ATLANTA, Aug. 16 The U.S. Department of Laborhas obtained a consent judgment and order requiring the Mississippi StateMedical Association (MSMA), Ridgeland, Miss., to reimburse participants andbeneficiaries for unpaid health claims resulting from the termination of theMississippi State Medical Association Benefit Plan and Trust. The welfareplan, established by MSMA in the 1980s to provide health benefits to memberphysicians of MSMA, their employees and beneficiaries, had more than 1,800participants prior to its termination on Jan. 1, 2004.
"The mismanagement of this benefits plan left workers and their familieson the hook for unpaid medical bills," said U.S. Secretary of Labor Elaine L.Chao. "The department's legal action will ensure that the plan sponsor meetsits responsibility by paying the medical bills of these workers and theirfamilies."
The judgment appoints Receivership Management Inc. as an independentfiduciary to manage the distribution of plan assets. Participants andbeneficiaries may contact the company at (615) 370-3900. The judgment alsoremoves the association as a fiduciary to the health plan and protectsparticipants from creditors' claims by medical providers resulting from theplan's failure to pay providers for services. Finally, MSMA is enjoined fromproviding health, disability or other welfare benefits through any self-fundedarrangement in the future and may be liable for a civil money penalty.
The Labor Department's lawsuit alleged that MSMA knew the plan wasunderfunded, did not take steps to remedy the unsound funding and failed toinform participants of the actuarially unsound financial condition of theplan. As a result, the plan had more than $5 million in outstanding claimswhen it was terminated.
In addition, the department alleged that MSMA failed to protect planparticipants from claims by creditors that resulted from the plan'stermination. Although MSMA advised the department that it had requested itsmembers and other medical care providers in Mississippi refrain from referringplan participants to collection agencies and consider waiving payment ofclaims, a survey of participants performed at the department's directionrevealed that participants continued to pay Mississippi medical careproviders, had been referred to collection agencies and had suffered damage tocredit as a result of the plan's termination.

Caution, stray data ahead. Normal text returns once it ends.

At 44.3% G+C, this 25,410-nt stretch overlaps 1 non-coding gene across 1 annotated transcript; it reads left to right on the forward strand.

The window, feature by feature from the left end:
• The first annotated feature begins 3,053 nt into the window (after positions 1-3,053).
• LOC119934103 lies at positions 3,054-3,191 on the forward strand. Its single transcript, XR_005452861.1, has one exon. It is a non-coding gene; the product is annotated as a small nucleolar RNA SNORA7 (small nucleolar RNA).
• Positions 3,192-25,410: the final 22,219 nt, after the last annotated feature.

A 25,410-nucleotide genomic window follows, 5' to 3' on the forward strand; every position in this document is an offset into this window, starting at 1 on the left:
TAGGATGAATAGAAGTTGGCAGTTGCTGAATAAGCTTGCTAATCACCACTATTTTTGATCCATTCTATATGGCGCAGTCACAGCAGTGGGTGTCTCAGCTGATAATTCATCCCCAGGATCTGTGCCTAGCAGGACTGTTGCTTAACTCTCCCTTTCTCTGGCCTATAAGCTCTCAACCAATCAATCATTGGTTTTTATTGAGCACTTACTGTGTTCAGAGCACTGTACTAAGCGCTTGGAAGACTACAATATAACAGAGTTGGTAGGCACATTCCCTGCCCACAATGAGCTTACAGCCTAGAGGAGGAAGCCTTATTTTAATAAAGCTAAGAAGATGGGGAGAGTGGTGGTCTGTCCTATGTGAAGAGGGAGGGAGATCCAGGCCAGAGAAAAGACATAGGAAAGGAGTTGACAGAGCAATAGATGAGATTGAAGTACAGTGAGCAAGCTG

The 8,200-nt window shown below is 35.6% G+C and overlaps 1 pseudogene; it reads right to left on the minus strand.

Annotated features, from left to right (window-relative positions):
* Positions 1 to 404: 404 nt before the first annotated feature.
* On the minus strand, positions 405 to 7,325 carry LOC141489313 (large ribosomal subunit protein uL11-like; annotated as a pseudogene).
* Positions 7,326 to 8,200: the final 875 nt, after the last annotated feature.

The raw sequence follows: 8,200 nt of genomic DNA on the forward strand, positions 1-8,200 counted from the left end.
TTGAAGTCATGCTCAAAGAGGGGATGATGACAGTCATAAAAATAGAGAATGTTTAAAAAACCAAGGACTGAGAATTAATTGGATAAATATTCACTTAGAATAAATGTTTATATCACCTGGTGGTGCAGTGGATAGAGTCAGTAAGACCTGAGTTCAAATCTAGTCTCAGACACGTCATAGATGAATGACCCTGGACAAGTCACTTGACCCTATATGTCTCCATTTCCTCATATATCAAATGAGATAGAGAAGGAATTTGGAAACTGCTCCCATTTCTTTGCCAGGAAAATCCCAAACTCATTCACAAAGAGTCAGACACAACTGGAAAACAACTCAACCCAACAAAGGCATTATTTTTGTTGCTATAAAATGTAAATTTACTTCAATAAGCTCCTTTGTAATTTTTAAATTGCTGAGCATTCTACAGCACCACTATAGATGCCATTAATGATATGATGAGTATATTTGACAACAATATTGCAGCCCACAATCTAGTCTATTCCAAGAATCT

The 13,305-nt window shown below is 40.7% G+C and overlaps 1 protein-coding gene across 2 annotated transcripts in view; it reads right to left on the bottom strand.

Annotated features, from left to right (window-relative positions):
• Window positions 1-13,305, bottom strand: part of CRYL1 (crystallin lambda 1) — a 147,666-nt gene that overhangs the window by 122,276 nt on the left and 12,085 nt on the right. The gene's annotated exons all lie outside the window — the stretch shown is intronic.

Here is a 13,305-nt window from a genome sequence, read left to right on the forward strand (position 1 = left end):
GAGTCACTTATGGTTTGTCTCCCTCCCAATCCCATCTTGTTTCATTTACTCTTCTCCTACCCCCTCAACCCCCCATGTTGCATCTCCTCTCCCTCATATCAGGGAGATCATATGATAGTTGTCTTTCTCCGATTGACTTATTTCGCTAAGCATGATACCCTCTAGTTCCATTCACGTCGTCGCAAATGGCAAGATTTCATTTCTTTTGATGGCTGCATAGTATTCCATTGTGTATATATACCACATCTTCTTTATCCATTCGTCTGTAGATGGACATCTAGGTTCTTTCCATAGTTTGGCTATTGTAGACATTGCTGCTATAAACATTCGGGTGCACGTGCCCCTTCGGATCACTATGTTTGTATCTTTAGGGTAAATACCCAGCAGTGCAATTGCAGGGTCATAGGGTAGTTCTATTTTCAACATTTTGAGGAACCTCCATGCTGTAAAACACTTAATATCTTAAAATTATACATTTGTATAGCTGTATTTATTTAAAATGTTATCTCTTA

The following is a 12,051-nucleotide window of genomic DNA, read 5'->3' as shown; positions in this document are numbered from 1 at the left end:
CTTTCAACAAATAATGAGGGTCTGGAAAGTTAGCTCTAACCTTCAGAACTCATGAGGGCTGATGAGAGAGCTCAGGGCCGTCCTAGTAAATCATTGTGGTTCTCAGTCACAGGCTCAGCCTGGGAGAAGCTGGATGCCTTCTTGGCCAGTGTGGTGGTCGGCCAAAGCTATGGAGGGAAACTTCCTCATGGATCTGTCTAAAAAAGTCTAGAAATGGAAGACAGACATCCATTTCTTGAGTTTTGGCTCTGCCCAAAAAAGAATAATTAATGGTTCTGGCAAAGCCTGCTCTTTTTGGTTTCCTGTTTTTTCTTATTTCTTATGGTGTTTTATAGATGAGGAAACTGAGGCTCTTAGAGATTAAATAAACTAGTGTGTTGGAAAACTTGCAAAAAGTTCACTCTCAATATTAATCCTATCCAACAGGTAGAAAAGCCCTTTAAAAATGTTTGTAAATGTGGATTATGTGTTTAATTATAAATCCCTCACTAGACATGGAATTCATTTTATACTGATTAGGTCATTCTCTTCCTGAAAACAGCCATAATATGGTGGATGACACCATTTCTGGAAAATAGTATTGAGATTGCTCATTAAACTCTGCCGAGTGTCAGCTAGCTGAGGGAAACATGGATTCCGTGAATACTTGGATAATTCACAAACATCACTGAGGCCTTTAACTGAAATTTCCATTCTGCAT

The judgment, entered in the U.S. District Court for the Southern Districtof Mississippi, resulted from an investigation conducted by the AtlantaRegional Office of the department's Employee Benefits Security Administration(EBSA). EBSA's Web site includes health benefits tips for small employers athttp://www.dol.gov/ebsa/newsroom/fshlthinstips.html. Employers and workerscan reach EBSA's Atlanta office at (404) 302-3900 or toll-free at(866) 444-3272 for help with problems relating to private sector retirementand health plans.
Chao v. Mississippi State Medical Association
Civil Action Number 3:07cv440 DPJ-JCS
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SOURCE U.S. Department of Labor